Saturday, March 1, 2008

Postcards from the green [card] I

Tiene 20 años, estudia actuaría, le gusta cocinar y tiene una paciencia infinita con los niños [o eso parece]. Se llama Juan Miguel Calvert y desde hace poco más de un mes se ha convertido en nuestro inquilino. Vino a tramitar su green card y su idea, por ahora, es contemplar la idea de en algún momento mudarse al gabacho. Su experiencia me parece prototípica de los asuntos que estamos intentando discutir en este blog y por eso le he pedido, y él amable, entusiasta y desinteresadamente ha accedido, que comparta su experiencia con PSN. Lo ha escrito en inglés y ésta es la primera entrega. Sigan leyendo y sabrán por qué.
Mil gracias a Juan Miguel por sus palabras, y por las risas que nos hemos echado editando su texto.

My experience so far
Juan Miguel Calvert

Let me tell you about myself so you may better understand what I’m about to relate to you. I was born in Mexico City July of 1987 to a Mexican mother and an American father (He is truly more Mexican than American). Ever since I have always lived there, same house and family and I must say not too bad at all.

About four months ago my parents and I decided that it would be convenient for me to have my American green card so that if I would decide to work in the U.S. in the future I would be able to. So I packed up my things and decided to temporarily drop out from the university [Actuary at Universidad Anáhuac], took a plane on January 15 and arrived in Houston. Once in the airport trouble wasn’t willing to wait for me to get settled in. Immigration decided to stop me for about five hours and question me (I know; it was fuuunnnn!!!). Once I was released, I left to find where to stay. A small hostel was the best I could do (not a nice place, believe me). I was tired and hungry so I decided to have a snack and go to bed.

In the next days and after dealing with paperwork and bureaucracy, I met with who was going to be my [green card] sponsor. [He's a] tall blond man [in his] mid fifties. [He's real] nice man. We went to lunch a couple of times where he told me about his endless adventures that went from marriages gone wrong to the Vietnam war. At first he was hesitant about becoming my sponsor, but after a couple of lunches together and meeting with the attorneys that are working on my case, he took a leap of faith and took me under his wing.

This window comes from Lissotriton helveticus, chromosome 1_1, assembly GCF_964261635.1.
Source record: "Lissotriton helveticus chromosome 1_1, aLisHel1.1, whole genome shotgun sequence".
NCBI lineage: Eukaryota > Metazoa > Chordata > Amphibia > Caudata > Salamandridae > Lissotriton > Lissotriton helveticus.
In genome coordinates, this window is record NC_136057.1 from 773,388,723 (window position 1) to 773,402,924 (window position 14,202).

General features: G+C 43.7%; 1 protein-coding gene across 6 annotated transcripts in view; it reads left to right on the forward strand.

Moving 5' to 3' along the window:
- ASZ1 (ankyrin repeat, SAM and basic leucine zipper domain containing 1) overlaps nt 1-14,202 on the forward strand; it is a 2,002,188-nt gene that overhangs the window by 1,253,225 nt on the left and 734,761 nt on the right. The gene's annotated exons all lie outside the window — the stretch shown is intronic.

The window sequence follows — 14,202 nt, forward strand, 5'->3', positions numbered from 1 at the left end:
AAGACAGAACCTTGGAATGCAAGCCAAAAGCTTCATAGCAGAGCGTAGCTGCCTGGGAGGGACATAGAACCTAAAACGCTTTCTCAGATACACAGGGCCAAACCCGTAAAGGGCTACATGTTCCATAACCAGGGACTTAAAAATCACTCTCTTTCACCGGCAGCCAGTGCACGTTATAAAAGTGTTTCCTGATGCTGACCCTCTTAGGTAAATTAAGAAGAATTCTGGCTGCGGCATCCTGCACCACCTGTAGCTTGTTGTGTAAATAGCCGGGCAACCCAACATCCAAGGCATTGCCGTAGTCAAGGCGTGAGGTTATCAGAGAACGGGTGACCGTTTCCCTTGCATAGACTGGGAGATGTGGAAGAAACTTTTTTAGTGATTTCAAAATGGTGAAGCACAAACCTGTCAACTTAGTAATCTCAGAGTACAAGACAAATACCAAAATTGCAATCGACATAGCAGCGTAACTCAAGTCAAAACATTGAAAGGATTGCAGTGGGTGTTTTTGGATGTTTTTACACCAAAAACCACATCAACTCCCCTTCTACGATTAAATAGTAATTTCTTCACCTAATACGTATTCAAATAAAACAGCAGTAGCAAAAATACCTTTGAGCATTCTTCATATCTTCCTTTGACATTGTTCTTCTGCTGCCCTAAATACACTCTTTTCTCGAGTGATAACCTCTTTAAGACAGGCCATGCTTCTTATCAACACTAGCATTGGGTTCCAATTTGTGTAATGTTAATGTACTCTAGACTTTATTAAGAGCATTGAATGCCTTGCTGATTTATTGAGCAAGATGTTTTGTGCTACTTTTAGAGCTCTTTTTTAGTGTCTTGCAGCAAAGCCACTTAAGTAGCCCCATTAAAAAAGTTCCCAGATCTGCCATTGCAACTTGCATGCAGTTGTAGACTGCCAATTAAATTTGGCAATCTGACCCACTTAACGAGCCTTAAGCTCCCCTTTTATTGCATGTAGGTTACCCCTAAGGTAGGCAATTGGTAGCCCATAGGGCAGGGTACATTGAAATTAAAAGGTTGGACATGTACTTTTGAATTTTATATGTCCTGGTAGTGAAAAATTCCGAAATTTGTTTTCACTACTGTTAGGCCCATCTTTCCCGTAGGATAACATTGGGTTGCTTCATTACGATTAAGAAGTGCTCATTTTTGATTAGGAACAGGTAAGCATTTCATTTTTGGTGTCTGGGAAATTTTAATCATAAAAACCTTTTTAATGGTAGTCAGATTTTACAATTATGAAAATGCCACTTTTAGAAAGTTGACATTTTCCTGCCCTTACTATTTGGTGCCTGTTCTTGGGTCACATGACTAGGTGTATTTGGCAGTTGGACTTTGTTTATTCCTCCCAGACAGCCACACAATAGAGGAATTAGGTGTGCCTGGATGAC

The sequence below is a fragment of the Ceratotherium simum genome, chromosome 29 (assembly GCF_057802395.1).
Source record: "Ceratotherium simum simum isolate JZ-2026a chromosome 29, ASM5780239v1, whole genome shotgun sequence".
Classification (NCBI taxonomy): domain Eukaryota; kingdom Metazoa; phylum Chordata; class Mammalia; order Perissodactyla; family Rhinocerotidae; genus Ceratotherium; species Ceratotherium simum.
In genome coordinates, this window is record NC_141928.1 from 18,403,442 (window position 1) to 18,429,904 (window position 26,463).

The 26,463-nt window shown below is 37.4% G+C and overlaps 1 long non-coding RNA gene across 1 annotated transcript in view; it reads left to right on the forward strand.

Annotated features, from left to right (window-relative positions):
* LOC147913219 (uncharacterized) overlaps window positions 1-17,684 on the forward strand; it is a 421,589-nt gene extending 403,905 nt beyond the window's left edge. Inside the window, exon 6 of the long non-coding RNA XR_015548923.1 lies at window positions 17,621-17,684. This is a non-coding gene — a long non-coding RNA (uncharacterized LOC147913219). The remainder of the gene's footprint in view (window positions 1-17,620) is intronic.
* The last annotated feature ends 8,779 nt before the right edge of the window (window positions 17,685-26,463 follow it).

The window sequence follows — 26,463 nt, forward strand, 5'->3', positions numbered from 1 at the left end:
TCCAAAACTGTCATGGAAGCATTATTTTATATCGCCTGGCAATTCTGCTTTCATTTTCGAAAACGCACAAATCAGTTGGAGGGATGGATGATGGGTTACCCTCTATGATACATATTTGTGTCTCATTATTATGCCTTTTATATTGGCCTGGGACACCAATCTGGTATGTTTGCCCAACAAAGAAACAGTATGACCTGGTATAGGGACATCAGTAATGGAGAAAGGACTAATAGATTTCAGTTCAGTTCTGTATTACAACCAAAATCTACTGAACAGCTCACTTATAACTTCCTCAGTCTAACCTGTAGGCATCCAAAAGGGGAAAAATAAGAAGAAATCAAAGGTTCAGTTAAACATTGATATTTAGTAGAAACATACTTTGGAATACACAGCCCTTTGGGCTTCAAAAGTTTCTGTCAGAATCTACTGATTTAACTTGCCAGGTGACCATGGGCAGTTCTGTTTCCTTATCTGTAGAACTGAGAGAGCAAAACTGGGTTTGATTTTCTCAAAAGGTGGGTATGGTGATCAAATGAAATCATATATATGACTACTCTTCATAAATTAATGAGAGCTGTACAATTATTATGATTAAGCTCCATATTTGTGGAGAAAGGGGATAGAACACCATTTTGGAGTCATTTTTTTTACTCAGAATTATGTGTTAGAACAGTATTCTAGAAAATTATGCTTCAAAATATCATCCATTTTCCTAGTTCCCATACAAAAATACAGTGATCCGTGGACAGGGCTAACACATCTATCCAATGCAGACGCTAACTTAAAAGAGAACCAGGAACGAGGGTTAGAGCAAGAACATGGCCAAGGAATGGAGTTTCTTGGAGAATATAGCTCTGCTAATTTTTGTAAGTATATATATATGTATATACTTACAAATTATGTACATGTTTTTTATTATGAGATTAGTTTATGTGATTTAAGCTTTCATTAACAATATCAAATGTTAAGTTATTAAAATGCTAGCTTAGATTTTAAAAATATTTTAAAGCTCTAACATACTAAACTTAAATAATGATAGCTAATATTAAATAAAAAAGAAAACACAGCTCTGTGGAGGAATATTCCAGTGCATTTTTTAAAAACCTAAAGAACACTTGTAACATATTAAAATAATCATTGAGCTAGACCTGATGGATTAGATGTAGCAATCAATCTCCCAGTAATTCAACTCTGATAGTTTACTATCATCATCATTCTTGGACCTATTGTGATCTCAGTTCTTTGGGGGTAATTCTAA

That same week I went to church like I usually do in Mexico, with no expectations of finding anything new or different, but was I wrong. Here is what happens when you go to church in Mexico: the mass starts on time but people like to get there five to ten minutes late, communion is dispensed through a couple of semi-organized lines and, well, the rest is just the father directing the service.

Over here it was a bit different. First off the father came pretty much with what could only be described as an entourage of little girls, boys, young men and more senior. But I thought, well, it's a big church, that must be why. After that we had a moment that came straight out of a musical. Everybody was singing along with what I call The Sarah Brightman of Catholic Singing: nice voice but, come on, this is church not The Phantom of the Opera, relax. That was a bit of a culture shock.

After a bit more than a week in Houston I moved to Austin, where I’m staying with some friends of my brother. They are the family of Antonio (yeah, this blog's creator). Well, they are pretty great I have to say. They have welcomed me with open arms (well, or that’s what I’ve seen). I’ve been here for a bit more than a month and it has been fun. Their two kids are great to be with. After the first few weeks of not doing much I got a push [from Valentina] in the right direction, and I started to look for volunteering opportunities, and after a couple of set backs I managed to become a tutor in a Public High School.

Now let me tell you about a thing that I have become acquainted to since I’ve been here, both in Houston and Austin: Public transportation sucks. What a nightmare. [It is] slow, expensive [in Houston], smelly and the company... Damn!!! Really, never use it, you are better off walking.

I would also like to tell you a little bit about Austin. Well, it's nice and weird, a lot of laid back kind of folks. Nice atmosphere, good weather, decent-looking girls and apparently it has a great night life which I cannot fully enjoy because public transportation ends way too early. Over all I think I started out slow, but I think I’m gaining speed and I’ll be all right.

To be continued...

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